which is a little larger than the size of an egg, was eaten either green or ripened yellow and was fleshy with a prickly seed. Fourth, I would not be a true islander if I did not mention the Mango. There are different varieties and colors of mangoes. When ripened, they are smooth and succulent. I almost feel guilty not mentioning other marvelous fruits that island children enjoy eating according to their season. We ate tamarind, papaya, naseberry, pomegranate, sour sop, star apple, sweet sop, and jackfruit. Fruits were what most island children craved to eat. There wasn’t much of a demand for candy. Between eating, playing with chickens, watching Granny Lynn, and doing our chores, we watched Noel fix Baxter’s car. Come to think of it, every time Noel came to visit, he was usually fixing Baxter’s car. Either Noel couldn’t do the job or Baxter’s car was unfixable. Then again, maybe the point was not to get the car fixed, but rather the conversation that took place during the time that Noel was fixing it. I’m not quite sure, but we enjoyed sitting and listening to them speak. For some reason, we found it fascinating to hear grownups in conversation.


Chapter Six


Rastafarians are as much a part of the Jamaican culture as ackee and saltfish. People mostly know them for their dreadlocks. No, I’m not speaking of cultured dreads or twists. I mean real dreadlocks where the hair is washed, never combed, and allowed to grow freely. Growing up, I heard people say that Rastafarians washed their hair with eggs and mayonnaise. I’ve never conducted such a personal interview with a Rastafarian so I can neither confirm nor deny their claim. Rastafarians live all over the island of Jamaica so it would be most unusual for a Jamaican to say that he has never met one, is not related to one, or is not friends with one. Well, Noel was a Rastaman who was great at fixing cars. Every time I saw him his head was either hovering over or under a car turning a screw or tightening a bolt. As you can imagine, due to Noel’s useful skills, he was a very popular man in the neighborhood. I’m not quite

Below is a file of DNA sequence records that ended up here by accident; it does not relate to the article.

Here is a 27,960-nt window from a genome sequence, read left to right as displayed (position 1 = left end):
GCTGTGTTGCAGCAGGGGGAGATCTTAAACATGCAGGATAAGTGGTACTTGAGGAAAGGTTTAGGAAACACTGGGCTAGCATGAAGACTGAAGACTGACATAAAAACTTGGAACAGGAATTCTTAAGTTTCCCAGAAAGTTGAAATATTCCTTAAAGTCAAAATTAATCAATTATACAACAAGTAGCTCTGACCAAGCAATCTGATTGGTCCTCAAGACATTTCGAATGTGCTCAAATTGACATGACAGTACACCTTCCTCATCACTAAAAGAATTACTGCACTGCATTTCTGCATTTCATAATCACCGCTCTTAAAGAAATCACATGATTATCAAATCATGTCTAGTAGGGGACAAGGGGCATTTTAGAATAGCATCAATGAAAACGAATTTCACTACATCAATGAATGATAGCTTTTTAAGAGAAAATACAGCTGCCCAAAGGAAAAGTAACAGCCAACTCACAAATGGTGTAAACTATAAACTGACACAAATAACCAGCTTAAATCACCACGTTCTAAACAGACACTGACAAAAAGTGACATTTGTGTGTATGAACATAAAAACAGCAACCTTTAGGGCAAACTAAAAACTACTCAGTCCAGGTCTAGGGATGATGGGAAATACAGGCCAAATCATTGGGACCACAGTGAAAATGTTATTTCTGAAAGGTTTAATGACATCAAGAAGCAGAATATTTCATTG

sure how Noel got all his work done. Folks passing by the yard where he worked usually greeted him. Islanders know what that means. A greeting is not just a brief “Hello!” or “How are you doing?” and then walking away. Stopping to say hello to someone means just that. You stop. You share what’s happening in your family, island politics, the cricket team and end with blessings and well wishes. Somehow, Noel was always able to do his work and chat with the neighbors at the same time. It humored me to hear Noel end every one of his sentences with “Jah! Rastafari!” I was equally tickled when he’d refer to himself as “I and I.” I never understood why Noel spoke like that. I just knew that it would seem strange if he didn’t. I do like Rastafarians. My mother, Raylene and I however had another kind of encounter with another Rastafarian one day. Fortunately, it was not enough to erase my positive experiences with Noel. I’ll begin by saying that my mother was always a safe driver. In fact, she is such a safe driver that she rarely ever went over the speed limit. It’s not in her nature to do such a thing. My sister, cousins and I often felt the need to encourage her to move just a little faster down the road. We hated it that we were the slowest moving vehicle and it was just so embarrassing to us to see all the